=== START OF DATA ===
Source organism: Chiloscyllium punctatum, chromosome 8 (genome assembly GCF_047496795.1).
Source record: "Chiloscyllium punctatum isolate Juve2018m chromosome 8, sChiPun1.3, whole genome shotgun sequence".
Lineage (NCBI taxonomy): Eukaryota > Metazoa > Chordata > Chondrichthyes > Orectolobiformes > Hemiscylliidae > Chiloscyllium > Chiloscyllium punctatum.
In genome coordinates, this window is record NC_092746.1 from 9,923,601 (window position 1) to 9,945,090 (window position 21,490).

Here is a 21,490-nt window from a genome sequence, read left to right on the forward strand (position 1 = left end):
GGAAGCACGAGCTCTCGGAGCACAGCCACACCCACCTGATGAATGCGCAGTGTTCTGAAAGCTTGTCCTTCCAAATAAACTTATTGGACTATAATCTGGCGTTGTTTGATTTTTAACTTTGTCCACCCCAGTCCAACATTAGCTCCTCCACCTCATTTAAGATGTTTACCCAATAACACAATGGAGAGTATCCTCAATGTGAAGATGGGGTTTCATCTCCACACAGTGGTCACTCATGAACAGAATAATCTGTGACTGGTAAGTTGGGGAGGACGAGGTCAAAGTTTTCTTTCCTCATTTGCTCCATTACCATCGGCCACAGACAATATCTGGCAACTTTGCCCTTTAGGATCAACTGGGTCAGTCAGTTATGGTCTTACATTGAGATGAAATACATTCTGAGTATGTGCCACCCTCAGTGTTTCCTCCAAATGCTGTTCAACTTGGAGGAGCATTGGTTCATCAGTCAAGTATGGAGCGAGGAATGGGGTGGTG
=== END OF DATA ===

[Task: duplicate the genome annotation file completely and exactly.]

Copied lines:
Source organism: Chiloscyllium punctatum, chromosome 8 (genome assembly GCF_047496795.1).
Source record: "Chiloscyllium punctatum isolate Juve2018m chromosome 8, sChiPun1.3, whole genome shotgun sequence".
Lineage (NCBI taxonomy): Eukaryota > Metazoa > Chordata > Chondrichthyes > Orectolobiformes > Hemiscylliidae > Chiloscyllium > Chiloscyllium punctatum.
In genome coordinates, this window is record NC_092746.1 from 9,923,601 (window position 1) to 9,945,090 (window position 21,490).

Here is a 21,490-nt window from a genome sequence, read left to right on the forward strand (position 1 = left end):
GGAAGCACGAGCTCTCGGAGCACAGCCACACCCACCTGATGAATGCGCAGTGTTCTGAAAGCTTGTCCTTCCAAATAAACTTATTGGACTATAATCTGGCGTTGTTTGATTTTTAACTTTGTCCACCCCAGTCCAACATTAGCTCCTCCACCTCATTTAAGATGTTTACCCAATAACACAATGGAGAGTATCCTCAATGTGAAGATGGGGTTTCATCTCCACACAGTGGTCACTCATGAACAGAATAATCTGTGACTGGTAAGTTGGGGAGGACGAGGTCAAAGTTTTCTTTCCTCATTTGCTCCATTACCATCGGCCACAGACAATATCTGGCAACTTTGCCCTTTAGGATCAACTGGGTCAGTCAGTTATGGTCTTACATTGAGATGAAATACATTCTGAGTATGTGCCACCCTCAGTGTTTCCTCCAAATGCTGTTCAACTTGGAGGAGCATTGGTTCATCAGTCAAGTATGGAGCGAGGAATGGGGTGGTG